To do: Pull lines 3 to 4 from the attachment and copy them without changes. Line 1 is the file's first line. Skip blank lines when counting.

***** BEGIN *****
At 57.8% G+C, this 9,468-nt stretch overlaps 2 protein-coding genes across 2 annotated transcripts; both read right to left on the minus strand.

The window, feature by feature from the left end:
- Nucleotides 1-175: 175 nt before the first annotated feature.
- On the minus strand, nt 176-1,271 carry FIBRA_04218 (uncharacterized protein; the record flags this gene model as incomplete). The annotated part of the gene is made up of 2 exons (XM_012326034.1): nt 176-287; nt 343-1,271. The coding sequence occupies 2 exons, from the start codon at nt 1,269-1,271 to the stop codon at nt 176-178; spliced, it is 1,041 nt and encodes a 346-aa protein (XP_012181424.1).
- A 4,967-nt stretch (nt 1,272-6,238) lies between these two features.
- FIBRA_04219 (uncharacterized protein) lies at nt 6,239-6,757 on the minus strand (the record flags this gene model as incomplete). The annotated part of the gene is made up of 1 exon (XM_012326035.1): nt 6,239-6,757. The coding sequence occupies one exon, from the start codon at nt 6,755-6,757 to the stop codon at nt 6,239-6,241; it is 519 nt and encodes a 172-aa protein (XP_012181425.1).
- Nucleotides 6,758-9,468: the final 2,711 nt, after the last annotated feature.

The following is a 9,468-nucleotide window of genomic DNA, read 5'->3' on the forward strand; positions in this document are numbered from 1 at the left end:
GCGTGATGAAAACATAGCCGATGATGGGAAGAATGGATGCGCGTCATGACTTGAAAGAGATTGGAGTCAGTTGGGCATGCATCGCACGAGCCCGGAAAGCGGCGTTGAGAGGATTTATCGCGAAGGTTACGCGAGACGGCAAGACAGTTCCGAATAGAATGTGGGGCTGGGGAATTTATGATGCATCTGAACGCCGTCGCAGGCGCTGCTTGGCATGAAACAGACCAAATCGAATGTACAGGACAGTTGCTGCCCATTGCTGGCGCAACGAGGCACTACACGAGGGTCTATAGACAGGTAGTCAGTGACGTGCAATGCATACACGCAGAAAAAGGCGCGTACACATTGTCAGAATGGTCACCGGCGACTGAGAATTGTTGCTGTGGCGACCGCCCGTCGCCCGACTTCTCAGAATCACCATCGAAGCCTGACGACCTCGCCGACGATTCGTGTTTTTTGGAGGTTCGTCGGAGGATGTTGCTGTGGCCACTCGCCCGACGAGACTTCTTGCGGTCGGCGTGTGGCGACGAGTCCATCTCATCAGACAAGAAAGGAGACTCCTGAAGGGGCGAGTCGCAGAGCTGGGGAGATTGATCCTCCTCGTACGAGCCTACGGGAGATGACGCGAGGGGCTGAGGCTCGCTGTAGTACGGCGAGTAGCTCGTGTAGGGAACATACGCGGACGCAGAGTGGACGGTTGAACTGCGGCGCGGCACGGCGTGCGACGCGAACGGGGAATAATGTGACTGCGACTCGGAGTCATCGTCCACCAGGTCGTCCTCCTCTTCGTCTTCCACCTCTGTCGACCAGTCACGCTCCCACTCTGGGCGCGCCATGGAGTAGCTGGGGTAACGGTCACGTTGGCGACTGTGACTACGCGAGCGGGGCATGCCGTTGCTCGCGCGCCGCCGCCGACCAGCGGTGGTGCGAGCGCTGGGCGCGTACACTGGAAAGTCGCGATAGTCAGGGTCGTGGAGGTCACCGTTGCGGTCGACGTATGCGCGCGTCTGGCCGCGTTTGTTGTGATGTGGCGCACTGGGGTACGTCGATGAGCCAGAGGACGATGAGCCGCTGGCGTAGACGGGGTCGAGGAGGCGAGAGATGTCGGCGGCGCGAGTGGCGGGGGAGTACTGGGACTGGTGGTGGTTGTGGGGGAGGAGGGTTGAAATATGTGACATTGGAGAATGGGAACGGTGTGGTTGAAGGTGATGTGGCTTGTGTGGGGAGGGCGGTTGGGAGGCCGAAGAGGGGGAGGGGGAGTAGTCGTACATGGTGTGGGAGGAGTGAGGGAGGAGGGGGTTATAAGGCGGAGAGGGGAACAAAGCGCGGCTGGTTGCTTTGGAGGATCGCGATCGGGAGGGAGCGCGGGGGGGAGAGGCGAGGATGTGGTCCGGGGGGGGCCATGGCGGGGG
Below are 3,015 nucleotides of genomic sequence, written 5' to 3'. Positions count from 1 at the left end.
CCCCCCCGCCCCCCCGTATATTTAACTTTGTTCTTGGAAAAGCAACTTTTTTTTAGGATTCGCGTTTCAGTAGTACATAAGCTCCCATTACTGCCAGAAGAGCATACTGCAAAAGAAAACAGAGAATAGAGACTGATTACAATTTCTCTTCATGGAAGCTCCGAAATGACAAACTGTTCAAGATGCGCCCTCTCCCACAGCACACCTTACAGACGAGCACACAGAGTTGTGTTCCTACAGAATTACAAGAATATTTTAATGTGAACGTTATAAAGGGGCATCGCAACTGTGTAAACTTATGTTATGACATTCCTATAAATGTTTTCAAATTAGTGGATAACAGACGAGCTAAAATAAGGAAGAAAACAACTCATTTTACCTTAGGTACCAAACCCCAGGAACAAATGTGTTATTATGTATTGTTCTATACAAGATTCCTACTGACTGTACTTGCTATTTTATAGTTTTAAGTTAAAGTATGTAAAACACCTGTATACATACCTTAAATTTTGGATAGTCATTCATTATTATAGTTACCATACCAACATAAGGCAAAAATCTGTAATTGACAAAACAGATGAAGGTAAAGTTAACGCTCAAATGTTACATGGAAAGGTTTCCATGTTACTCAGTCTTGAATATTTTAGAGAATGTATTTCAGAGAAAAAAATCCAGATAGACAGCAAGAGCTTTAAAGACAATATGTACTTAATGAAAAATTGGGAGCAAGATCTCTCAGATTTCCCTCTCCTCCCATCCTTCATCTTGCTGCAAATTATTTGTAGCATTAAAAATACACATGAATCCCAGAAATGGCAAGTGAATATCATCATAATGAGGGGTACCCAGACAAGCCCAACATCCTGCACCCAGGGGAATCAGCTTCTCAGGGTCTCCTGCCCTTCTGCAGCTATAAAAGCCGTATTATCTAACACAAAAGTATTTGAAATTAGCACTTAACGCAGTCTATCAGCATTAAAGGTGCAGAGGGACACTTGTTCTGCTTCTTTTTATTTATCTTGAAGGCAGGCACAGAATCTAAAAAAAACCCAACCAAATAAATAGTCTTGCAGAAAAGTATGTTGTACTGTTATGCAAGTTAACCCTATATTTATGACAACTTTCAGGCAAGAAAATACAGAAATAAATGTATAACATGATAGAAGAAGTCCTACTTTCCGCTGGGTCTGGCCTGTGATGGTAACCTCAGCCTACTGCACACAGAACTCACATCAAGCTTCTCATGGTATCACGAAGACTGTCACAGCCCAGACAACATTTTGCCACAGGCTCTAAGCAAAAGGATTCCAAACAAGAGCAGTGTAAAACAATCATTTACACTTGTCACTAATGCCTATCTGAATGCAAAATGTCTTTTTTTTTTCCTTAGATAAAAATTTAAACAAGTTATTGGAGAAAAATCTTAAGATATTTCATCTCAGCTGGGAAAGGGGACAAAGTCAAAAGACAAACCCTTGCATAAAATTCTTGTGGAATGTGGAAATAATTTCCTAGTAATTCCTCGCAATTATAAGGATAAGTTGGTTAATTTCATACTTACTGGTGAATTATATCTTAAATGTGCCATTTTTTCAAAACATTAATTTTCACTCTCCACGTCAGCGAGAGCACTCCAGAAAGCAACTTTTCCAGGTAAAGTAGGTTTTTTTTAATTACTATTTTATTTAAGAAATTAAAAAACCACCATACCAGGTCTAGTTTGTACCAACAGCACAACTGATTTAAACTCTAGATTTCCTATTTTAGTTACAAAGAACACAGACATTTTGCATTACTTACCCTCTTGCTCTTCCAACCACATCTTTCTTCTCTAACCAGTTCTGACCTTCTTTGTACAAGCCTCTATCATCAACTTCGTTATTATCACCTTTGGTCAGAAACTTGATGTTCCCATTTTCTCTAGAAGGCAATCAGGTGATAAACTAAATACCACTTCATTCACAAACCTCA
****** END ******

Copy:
- Nucleotides 1-175: 175 nt before the first annotated feature.
- On the minus strand, nt 176-1,271 carry FIBRA_04218 (uncharacterized protein; the record flags this gene model as incomplete). The annotated part of the gene is made up of 2 exons (XM_012326034.1): nt 176-287; nt 343-1,271. The coding sequence occupies 2 exons, from the start codon at nt 1,269-1,271 to the stop codon at nt 176-178; spliced, it is 1,041 nt and encodes a 346-aa protein (XP_012181424.1).